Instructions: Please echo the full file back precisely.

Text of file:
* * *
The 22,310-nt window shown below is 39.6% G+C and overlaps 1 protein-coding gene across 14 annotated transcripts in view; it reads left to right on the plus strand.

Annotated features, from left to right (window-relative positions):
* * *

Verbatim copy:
The 22,310-nt window shown below is 39.6% G+C and overlaps 1 protein-coding gene across 14 annotated transcripts in view; it reads left to right on the plus strand.

Annotated features, from left to right (window-relative positions):